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Brooks Wilson's Economics Blog: Health Care and the Miracle of Markets

Monday, November 2, 2009

Health Care and the Miracle of Markets

I sent the following letter to the editor to the Waco Tribune-Herald.

Sunday’s front page article titled, “Public option would cover few,” quoted Eastman Kodak’s CEO, Antonio Perez, who correctly fears the public option, errs incorrectly asserting that there are no miracles to solve the health care problem. The miracles are in the markets which are locked out of the current political debate.

Why haven’t markets worked better in developing new medical services at lower costs? In part, it is the unintended consequence of the government’s price-wage freeze in 1942 designed to organize our war effort. While wages were frozen, the government allowed companies to attract valuable workers by increasing fringe benefits such as employer provided health insurance. The government exempted wages used by the employer to buy insurance from taxes while taxing wages used by households privately purchasing health insurance, giving incentives for households to push as much of their medical care costs through their employer obscuring the true cost of medical care through the third party payment system.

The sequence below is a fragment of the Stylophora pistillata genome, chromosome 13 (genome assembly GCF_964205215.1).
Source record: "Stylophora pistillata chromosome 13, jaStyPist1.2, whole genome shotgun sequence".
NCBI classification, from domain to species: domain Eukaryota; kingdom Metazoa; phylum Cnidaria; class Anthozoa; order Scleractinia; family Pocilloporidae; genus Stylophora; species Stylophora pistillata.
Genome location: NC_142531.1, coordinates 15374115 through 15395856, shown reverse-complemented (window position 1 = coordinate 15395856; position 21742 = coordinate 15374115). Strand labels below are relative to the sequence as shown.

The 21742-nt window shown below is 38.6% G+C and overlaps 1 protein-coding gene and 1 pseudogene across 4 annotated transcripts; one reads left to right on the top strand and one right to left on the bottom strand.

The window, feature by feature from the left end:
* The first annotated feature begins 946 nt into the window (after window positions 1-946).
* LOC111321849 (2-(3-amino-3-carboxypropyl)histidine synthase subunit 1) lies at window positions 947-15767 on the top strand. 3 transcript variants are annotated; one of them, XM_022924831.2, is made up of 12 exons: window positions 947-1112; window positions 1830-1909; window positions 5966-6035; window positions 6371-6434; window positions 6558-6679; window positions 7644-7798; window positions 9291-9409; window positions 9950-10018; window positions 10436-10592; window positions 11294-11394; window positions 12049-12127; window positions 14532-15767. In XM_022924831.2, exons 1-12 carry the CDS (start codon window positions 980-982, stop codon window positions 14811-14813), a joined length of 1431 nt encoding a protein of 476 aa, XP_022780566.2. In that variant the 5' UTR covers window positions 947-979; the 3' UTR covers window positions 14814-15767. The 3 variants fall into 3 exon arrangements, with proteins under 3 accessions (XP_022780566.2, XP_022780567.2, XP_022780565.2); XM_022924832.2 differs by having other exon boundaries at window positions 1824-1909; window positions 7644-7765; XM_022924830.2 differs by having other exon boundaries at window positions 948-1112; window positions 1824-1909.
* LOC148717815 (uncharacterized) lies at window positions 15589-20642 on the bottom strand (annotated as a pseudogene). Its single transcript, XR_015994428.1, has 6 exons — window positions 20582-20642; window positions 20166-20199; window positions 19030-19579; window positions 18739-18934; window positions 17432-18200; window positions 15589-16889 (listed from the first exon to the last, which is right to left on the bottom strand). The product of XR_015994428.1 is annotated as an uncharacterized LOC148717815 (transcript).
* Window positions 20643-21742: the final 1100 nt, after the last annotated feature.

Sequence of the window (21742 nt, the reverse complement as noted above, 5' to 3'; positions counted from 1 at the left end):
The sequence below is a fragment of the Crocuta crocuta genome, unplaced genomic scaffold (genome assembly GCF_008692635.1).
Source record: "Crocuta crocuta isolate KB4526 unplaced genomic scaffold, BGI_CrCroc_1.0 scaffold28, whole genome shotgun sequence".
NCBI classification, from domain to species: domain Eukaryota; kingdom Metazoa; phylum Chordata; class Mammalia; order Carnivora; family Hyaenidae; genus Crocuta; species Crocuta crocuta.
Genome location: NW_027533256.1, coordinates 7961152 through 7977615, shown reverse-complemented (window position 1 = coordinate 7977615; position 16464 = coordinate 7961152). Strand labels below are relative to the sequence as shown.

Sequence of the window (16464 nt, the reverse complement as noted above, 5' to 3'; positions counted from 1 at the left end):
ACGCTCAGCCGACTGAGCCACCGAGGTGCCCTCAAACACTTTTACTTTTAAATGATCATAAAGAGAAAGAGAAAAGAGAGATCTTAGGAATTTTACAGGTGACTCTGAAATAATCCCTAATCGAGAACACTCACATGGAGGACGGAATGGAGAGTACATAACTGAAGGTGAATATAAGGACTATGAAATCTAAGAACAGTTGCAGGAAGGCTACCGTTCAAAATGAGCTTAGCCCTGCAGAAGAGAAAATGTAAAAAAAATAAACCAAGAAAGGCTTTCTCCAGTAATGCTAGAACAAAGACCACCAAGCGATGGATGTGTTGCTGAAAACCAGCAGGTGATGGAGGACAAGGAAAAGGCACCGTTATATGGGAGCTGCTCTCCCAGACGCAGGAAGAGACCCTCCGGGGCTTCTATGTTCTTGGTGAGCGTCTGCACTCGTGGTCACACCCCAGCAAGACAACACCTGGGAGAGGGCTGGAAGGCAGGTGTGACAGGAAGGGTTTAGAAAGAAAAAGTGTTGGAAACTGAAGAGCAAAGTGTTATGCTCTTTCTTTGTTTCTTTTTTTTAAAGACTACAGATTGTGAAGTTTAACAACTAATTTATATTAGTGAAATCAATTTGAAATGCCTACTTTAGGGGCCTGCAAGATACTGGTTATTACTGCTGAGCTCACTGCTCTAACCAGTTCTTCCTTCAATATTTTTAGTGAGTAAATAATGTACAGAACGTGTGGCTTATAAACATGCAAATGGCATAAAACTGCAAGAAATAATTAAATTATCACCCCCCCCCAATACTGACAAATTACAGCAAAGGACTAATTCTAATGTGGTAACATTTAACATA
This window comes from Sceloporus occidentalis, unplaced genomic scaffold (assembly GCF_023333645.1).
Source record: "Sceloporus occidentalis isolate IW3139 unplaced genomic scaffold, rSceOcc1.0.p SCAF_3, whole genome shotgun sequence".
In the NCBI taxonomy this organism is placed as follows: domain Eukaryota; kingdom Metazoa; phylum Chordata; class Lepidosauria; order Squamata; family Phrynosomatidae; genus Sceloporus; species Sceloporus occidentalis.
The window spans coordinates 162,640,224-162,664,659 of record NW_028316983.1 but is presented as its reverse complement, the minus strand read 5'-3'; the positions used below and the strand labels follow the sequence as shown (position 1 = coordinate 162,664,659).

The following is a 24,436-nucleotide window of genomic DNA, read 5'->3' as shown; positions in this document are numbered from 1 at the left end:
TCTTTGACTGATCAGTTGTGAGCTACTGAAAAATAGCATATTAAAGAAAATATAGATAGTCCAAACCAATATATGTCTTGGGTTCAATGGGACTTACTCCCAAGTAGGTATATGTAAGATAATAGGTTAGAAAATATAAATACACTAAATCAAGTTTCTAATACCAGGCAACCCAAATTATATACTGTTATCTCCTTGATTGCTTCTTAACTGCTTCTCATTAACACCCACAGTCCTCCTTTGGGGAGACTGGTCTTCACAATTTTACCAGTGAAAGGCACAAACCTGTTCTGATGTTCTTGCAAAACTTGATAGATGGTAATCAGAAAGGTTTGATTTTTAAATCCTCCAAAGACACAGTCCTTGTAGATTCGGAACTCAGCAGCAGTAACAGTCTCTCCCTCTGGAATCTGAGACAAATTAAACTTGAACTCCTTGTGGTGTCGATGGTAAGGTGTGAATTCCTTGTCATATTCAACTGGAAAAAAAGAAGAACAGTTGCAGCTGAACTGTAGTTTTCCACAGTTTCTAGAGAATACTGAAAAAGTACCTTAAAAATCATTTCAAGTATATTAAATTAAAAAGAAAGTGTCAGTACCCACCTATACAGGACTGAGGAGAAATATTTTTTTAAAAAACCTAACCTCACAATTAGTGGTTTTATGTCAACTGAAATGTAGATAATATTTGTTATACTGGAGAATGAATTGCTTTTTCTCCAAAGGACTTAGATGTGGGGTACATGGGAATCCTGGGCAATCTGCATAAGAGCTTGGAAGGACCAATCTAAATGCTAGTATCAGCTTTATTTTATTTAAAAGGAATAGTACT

By putting insurance plans purchased by individuals on the same tax footing as employer purchased plans, the insured will again be forced to consider cost. Insurance providers will innovate. Low cost, high deductible plans will probably emerge. Health care innovators will focus not on just prolonging life, but doing it at a low cost.


Brooks M. Wilson

For students who wish to read more on how a employee provided insurance plan leads to escalating costs, read "Rationing Health Care."

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  1. Jason Weaver4/11/09 12:44 AM

    I completely agree. My dad owns his own business and the numbers he puts up for his employee's insurance is incredible. Because of this, his small business has to jump from insurance company to insurance company like a mad man to get the most benefit at the lowest cost. With employees actually having more invested into their insurance, I can guarantee that they would feel a lot more like my dad and his company. There is no doubt that insurance providers and health care leaders will be forced to be more innovative.

  2. Mary Catherine Driese4/11/09 7:43 PM

    This idea seems to make more sense than what I have heard in the past - it is more fair, eliminates the third-party participation, and gives the population what they really want: low cost, fantastic health care.

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